Tentacle morphology of the giant squid Architeuthis from the North Atlantic and Pacific oceans
The tentacles of Architeuthis are very variable in length, from 0.2 to eight times mantle length (ML), and they increase in length with growth in ML. The tentacular clubs also increase in length with growth but not as fast as the whole tentacle. The Architeuthis club is unique in having both a triangular carpus with irregularly arranged toothed suckers and a fixing apparatus consisting of a cluster of smooth-ringed suckers and knobs in approximately equal numbers. The smooth-ringed suckers and the knobs extend in pairs proximally along the tentacular stalk for some 12–70% of the tentacle length. The proximal 14–28% of the tentacular stalk is devoid of suckers and knobs. The total number of suckers on the Architeuthis tentacle is remarkably constant during growth for so large and variable an animal. The manus and dactylus suckers do not appear to increase in number with ML but the lengths of these two club regions do increase, indicating growth in sucker size. The toothed carpal suckers and the smooth-ringed suckers of the fixing apparatus increase in number with growth, while the number of smooth-ringed suckers on the tentacular stalk remains the same. The length of the sucker-bearing tentacular stalk increases markedly with total tentacle length and ML, indicating increasingly widely spaced pairs of suckers and knobs. The relatively constant number of tentacular club and stalk suckers suggests that these suckers are of more than usual importance for the squids throughout ontogeny, probably mainly in feeding. The extensive locking apparatus of the carpus, fixing apparatus and stalk suggests that the two tentacles are held together to catch targeted prey, as has been observed in other squids. Stomach contents recorded for Architeuthis thus far are both demersal and pelagic in origin and include fast-swimming fishes and squids. Preliminary comparison of tentacle data from North Atlantic and North and South Pacific specimens showed some differences in relative dimensions and number of suckers, though variation is wide in both oceans.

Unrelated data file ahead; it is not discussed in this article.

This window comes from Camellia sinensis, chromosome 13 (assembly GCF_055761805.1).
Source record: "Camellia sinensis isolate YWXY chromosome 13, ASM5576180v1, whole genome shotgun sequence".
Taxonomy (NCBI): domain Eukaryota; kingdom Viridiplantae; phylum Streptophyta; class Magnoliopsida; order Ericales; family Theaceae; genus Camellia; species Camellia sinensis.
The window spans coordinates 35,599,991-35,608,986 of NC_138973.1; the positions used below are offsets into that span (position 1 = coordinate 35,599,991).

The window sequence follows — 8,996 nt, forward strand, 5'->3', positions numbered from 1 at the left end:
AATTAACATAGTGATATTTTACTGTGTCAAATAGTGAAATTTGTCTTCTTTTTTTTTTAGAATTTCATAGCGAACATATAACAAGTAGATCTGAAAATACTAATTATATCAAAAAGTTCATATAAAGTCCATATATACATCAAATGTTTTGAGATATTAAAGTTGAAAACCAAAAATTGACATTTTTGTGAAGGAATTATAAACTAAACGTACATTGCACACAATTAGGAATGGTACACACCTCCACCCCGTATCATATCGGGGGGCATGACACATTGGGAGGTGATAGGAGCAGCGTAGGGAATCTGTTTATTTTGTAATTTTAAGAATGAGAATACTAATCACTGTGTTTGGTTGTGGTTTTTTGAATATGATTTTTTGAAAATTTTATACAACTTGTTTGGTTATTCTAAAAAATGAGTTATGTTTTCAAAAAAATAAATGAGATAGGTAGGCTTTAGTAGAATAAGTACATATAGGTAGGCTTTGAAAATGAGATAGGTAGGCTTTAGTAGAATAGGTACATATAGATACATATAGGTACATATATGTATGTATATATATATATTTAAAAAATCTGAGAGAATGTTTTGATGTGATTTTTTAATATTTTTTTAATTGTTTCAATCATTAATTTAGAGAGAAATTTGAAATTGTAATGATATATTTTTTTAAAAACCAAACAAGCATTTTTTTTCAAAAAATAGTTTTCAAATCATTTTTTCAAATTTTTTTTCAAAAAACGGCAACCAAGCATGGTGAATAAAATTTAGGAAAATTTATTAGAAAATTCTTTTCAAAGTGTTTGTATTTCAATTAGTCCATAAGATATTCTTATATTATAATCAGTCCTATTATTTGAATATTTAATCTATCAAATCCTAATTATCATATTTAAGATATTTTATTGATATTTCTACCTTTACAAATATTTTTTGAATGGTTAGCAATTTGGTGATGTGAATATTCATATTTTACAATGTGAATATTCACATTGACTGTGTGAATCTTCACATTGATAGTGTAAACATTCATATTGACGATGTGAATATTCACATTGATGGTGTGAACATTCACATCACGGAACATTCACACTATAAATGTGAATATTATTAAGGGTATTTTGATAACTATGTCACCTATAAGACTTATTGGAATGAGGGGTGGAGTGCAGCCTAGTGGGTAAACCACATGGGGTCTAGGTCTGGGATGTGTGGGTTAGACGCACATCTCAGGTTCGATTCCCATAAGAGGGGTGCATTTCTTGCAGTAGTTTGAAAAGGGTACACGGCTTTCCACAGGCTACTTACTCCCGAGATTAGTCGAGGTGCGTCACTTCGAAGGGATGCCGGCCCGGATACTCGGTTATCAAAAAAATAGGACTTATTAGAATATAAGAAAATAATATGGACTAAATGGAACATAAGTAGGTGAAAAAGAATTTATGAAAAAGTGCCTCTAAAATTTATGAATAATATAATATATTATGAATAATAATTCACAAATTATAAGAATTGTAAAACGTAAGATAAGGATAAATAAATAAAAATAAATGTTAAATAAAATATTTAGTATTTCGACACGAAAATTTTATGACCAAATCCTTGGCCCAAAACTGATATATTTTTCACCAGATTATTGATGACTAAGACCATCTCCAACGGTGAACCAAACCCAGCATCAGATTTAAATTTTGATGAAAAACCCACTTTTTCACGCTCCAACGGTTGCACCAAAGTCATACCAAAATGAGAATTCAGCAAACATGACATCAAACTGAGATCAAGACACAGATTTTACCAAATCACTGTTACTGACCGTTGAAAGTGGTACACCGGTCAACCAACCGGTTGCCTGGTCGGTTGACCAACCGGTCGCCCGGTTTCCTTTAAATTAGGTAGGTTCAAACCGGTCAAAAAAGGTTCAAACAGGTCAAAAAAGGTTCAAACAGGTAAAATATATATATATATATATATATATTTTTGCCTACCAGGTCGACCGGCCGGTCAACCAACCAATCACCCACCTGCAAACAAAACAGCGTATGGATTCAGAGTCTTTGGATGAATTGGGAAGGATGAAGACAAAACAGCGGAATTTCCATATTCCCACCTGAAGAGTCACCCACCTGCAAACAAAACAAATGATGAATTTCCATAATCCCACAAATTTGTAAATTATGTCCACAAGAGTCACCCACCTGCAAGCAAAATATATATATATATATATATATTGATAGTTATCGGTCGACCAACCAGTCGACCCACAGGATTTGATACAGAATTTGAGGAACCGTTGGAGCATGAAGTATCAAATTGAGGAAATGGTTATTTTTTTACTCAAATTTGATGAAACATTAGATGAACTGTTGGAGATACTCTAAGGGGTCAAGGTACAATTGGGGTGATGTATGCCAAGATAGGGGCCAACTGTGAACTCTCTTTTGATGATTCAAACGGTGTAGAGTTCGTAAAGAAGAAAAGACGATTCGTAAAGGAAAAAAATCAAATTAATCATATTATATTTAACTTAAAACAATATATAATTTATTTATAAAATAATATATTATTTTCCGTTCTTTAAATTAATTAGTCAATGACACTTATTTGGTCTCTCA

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Document Type: Research Article
Publication date: July 1, 2002
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